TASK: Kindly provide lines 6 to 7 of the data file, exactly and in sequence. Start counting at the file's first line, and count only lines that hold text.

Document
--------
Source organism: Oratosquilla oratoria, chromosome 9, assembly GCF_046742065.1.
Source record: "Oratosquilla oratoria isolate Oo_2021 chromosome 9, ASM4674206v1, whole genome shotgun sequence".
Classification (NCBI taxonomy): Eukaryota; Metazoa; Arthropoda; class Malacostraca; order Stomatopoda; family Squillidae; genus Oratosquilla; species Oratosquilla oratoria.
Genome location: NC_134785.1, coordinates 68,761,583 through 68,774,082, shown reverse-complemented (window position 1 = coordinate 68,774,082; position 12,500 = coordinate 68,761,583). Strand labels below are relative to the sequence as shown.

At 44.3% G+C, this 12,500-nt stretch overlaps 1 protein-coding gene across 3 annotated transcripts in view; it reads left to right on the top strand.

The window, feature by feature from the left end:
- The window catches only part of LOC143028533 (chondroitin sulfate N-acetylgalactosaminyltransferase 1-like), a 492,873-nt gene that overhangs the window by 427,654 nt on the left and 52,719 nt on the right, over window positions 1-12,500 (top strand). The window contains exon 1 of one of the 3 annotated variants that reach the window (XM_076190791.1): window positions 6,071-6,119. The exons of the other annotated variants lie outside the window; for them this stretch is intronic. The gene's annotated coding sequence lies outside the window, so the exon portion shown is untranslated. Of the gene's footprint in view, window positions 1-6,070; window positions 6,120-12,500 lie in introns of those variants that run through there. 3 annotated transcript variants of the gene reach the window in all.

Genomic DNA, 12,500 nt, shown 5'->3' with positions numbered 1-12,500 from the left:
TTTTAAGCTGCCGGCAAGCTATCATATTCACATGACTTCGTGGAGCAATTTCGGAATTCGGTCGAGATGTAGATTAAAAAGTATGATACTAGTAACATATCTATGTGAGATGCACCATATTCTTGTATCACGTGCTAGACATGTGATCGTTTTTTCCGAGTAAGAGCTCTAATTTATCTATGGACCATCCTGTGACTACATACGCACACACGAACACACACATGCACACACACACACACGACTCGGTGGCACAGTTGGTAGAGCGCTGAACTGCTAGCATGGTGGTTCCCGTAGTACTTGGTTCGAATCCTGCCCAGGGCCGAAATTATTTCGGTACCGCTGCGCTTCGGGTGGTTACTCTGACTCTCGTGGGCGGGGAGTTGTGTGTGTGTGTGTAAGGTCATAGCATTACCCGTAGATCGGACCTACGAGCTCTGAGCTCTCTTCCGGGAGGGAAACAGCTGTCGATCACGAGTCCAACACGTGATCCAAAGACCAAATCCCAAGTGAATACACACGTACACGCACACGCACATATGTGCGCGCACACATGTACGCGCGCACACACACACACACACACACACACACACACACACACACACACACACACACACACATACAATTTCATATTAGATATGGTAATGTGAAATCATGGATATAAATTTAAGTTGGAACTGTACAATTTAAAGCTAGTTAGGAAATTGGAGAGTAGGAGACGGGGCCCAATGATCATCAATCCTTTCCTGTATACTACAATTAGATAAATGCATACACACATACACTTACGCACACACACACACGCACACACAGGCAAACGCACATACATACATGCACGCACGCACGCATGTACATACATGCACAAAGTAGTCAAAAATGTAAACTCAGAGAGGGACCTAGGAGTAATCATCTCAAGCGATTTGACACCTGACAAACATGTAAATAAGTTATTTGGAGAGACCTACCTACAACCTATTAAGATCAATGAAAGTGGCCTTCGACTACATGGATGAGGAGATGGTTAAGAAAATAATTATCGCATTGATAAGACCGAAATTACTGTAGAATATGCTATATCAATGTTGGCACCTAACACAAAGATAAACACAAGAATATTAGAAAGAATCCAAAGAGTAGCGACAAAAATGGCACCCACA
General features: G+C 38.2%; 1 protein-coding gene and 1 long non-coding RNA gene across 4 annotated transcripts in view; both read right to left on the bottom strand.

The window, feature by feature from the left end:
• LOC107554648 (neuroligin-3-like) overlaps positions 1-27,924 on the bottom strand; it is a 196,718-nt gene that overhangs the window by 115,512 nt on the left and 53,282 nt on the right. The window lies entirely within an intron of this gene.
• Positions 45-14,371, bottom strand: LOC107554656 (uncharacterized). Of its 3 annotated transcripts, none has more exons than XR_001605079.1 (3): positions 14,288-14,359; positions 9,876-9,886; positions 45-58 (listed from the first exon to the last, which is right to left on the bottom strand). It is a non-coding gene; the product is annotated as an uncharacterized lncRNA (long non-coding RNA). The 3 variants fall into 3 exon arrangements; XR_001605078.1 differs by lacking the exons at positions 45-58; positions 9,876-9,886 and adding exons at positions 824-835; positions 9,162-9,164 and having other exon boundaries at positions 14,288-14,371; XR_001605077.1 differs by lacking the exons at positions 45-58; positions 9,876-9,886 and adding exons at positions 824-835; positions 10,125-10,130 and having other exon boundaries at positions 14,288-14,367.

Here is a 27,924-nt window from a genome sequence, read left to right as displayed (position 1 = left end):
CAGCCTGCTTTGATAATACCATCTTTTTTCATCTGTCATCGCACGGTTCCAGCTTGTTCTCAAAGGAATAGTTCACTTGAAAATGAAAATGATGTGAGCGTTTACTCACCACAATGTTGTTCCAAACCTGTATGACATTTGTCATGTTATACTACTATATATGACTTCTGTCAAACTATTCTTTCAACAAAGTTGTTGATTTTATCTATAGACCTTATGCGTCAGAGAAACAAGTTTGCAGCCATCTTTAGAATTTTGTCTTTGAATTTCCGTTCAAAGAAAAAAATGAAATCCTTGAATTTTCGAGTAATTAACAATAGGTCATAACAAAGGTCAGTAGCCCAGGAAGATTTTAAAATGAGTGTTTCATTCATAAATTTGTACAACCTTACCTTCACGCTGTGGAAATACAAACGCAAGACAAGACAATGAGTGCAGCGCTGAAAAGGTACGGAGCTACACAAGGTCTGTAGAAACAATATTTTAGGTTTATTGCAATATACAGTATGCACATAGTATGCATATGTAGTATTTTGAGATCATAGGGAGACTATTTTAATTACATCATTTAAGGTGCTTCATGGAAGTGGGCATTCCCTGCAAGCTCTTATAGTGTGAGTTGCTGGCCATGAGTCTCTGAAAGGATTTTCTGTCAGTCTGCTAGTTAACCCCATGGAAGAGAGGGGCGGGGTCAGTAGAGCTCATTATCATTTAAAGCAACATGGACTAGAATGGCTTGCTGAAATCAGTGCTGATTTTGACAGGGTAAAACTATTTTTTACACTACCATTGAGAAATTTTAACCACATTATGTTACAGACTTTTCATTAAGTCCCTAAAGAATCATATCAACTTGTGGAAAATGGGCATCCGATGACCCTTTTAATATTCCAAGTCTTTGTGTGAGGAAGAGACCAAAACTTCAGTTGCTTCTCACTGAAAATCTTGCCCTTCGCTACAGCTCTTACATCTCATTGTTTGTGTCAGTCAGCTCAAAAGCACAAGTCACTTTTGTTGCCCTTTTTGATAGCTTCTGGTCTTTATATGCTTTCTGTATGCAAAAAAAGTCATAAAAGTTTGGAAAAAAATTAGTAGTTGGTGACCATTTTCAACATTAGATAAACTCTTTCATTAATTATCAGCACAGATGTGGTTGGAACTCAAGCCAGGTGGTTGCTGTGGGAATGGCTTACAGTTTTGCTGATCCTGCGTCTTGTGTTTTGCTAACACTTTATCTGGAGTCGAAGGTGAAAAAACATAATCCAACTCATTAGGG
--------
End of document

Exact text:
The window, feature by feature from the left end:
- The window catches only part of LOC143028533 (chondroitin sulfate N-acetylgalactosaminyltransferase 1-like), a 492,873-nt gene that overhangs the window by 427,654 nt on the left and 52,719 nt on the right, over window positions 1-12,500 (top strand). The window contains exon 1 of one of the 3 annotated variants that reach the window (XM_076190791.1): window positions 6,071-6,119. The exons of the other annotated variants lie outside the window; for them this stretch is intronic. The gene's annotated coding sequence lies outside the window, so the exon portion shown is untranslated. Of the gene's footprint in view, window positions 1-6,070; window positions 6,120-12,500 lie in introns of those variants that run through there. 3 annotated transcript variants of the gene reach the window in all.